This from Contemporary Writers: " Zoe Heller was born in London in 1965 and educated at Oxford University and Columbia University, New York.  She is a journalist who, after writing book reviews for various newspapers, became a feature writer for The Independent.  She wrote a weekly confessional column for the Sunday Times for four years, but now writes for the Daily Telegraph and earned the title ‘Columnist of the Year’ in 2002. She is the author of two novels: Everything You Know (2000), a dark comedy about misanthropic writer Willy Miller, and Notes on a Scandal (2003) which tells the story of an affair between a high school teacher and her student through the eyes of the teacher’s supposed friend, Barbara Covett. It was shortlisted for the 2003 Man Booker Prize for fiction, and was recently released as a feature film, starring Cate Blanchett and Dame Judi Dench."

We met recently in Ottawa to talk, ‘companionably’ about her latest novel The Believers.

Subscribe to Nigel Beale’s Biblio File Podcast here.

Please listen here:

 

 

 

 
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July 1st, 2009 • Posted in Authors and Books

Who put the Magic in Realism?

Quoting this from the NYRB’s review of the current Garcia Marquez bio:

García Márquez popularized the style, but he was not its inventor, and One Hundred Years of Solitude would not have been possible without his hav- ing studied, at Carlos Fuentes’s urging, the works of an older generation of Spanish-American writers who were magic realism’s pioneers, among them Alejo Carpentier and Miguel Asturias.[3] It is remarkable that so little influence on his writing is credited to his Latin American precursors. This is partly because García Márquez himself has been reluctant to give them their due. At times he seems to enjoy casting himself as the magician who created a new Spanish-American literature out of thin air.

Scott Esposito encourages us to read Alejo Carpentier.

July 1st, 2009 • Posted in Authors and Books

Top 10 Goals – FIFA Confederations Cup 2009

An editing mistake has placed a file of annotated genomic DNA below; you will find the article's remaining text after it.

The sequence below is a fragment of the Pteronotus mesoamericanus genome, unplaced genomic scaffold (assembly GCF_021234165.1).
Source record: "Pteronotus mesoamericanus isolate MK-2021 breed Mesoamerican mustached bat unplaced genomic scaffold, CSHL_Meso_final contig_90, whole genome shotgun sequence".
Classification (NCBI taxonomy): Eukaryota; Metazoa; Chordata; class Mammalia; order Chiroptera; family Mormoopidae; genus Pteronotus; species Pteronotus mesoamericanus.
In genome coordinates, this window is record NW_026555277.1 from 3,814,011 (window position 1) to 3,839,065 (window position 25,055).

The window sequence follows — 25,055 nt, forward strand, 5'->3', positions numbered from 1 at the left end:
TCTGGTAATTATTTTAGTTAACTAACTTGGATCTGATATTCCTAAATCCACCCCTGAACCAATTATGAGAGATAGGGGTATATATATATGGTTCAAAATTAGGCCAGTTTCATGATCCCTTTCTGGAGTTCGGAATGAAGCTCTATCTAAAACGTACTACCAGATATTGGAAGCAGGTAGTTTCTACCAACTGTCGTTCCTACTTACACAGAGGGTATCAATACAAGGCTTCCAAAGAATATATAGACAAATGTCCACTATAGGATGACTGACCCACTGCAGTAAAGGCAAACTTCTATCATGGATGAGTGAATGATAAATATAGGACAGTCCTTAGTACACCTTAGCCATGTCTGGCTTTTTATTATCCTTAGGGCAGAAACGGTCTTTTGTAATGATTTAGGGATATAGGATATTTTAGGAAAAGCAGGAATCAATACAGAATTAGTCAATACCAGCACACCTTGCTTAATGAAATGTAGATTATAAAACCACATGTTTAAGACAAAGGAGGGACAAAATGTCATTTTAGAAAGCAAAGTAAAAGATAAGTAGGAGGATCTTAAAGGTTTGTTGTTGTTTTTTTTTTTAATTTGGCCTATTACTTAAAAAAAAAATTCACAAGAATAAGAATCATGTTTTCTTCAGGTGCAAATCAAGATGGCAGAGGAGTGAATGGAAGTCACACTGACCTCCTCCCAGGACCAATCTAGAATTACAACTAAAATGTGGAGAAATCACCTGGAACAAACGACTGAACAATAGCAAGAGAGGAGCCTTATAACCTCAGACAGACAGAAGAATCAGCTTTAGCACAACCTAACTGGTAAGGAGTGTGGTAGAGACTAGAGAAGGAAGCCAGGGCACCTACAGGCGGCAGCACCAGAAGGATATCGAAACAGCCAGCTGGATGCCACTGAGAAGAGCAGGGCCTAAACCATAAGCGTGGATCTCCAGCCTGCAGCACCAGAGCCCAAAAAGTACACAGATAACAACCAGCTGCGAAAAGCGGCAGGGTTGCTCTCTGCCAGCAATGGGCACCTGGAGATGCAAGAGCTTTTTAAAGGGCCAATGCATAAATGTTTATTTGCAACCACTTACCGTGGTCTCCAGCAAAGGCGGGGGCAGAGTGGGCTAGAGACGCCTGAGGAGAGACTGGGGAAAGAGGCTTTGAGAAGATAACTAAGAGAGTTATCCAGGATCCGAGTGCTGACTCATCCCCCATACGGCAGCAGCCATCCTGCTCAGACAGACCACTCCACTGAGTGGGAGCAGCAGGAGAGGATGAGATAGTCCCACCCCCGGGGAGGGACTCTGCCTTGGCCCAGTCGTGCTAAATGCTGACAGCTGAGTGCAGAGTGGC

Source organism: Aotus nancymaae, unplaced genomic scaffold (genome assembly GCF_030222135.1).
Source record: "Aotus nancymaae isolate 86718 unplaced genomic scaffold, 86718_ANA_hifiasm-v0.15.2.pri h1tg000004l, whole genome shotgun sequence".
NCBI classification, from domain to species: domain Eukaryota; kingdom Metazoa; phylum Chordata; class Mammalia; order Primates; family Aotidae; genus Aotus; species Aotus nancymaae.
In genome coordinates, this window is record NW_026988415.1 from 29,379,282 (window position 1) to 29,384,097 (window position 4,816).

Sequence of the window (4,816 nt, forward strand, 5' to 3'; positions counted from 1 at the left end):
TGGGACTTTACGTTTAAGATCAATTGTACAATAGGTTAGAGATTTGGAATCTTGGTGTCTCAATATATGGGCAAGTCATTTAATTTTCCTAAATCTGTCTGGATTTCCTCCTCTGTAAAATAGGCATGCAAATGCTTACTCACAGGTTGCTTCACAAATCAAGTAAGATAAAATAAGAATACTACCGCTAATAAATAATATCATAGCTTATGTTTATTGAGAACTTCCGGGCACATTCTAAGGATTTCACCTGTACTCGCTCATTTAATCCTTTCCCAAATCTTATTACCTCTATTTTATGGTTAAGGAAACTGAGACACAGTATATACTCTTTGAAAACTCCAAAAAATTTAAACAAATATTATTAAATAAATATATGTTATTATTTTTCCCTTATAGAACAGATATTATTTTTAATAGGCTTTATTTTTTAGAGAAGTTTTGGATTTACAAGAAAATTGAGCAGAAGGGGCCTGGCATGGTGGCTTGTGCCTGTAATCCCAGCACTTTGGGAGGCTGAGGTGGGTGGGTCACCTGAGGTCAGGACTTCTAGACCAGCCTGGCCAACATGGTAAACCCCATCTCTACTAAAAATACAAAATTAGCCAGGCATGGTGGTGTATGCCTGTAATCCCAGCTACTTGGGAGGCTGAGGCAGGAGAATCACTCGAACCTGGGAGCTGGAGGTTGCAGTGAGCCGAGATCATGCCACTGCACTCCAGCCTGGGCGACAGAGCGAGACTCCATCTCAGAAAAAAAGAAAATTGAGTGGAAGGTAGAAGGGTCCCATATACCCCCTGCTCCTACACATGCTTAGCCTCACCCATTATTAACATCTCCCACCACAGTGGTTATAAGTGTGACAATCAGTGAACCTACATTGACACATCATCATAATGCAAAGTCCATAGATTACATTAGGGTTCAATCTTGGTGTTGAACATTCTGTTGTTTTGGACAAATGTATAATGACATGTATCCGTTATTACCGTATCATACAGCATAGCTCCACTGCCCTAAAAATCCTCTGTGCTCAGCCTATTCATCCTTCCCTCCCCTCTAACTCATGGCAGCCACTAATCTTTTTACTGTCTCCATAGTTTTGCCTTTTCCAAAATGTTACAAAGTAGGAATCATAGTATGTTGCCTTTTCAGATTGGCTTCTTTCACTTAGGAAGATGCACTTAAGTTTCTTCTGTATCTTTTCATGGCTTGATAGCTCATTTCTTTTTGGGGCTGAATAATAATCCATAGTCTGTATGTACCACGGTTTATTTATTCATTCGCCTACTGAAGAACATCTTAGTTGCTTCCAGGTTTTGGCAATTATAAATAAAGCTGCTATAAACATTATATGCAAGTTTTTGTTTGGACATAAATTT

httpv://www.youtube.com/watch?v=_wiMCB8MkEQ

Music? Che Guevara - Nathalie Cardone

 
July 1st, 2009 • Posted in Authors and Books, Literary Criticism

No-one advancing the development of Canadian literature?

A lament via Bookninja from This Magazine about the lack of evaluative book reviewing in this country:
 
…we subsidize CanLit with one hand and then give the CBC more than a billion dollars a year with the other. Why, why, why does the CBC pay people to review Hollywood films that will cost you $13 to see but refuse to tell you whether the $25-$40 books you subsidize are worth your time and money?


Lemon Hound adds this: " The reason Can Lit was so exciting "back in the day" is that people were making bold choices, big bold choices that they believed in, that they promoted and in doing so, created a dynamic literary world"

I’m reading about one of these people. Elaine Kalman Naves’s Robert Weaver (see reviews here, and here). Weaver was for decades, starting in the late 1940s [1948-85], responsible for programming literary content at the CBC. In 1954 he introduced Anthology to the network, ‘a sort of literary magazine of the air.’ It ran for more than 30 years, and goes down as one of the CBC’s most successful radio programs ever. As Kalman Naves puts it:
 
" Through his work at the CBC and Tamarak, Weaver helped jump-start the careers of Alice Munro, Mordecai Richler, Leonard Cohen, Timothy Findlay, Gwendolyn MacEwen, and many, many others. He also sustained the writing life of Brian Moore, Al Purdy, Margaret Laurence, Austin Clarke, Marian Engel, Norman Levine, Alistair MacLeod, and a host of others.

By establishing the CBC Literary Competition, Weaver reached out to a new generation of Canadian writers. The list of winners…Carol Shields, Michael Ondaatje, Bonnie Burnard, Robert Munsch, Frances Itani, Lorna Crozier, Katherine Govier, Shauna Singh Baldwin, Gail Anderson-Dargatz, and Janice Kulyk Keefer are some of the names that leap to mind."

The CBC in its chicken like scramble to attract and appeal to a younger ‘hipper’ audience is sounding more and more like all the other commercial crap on the air; in so doing it is abdicating an important role: nurturer of Canadian literary talent, or as Brian Moore put it in a letter to Weaver, [provider of] "encouragement at that vital stage when such help is – or seems – all important. " I am sure," Moore continues " I am only one of the swelling chorus of writers who are in your debt but, believe me, I have never forgotten those early days."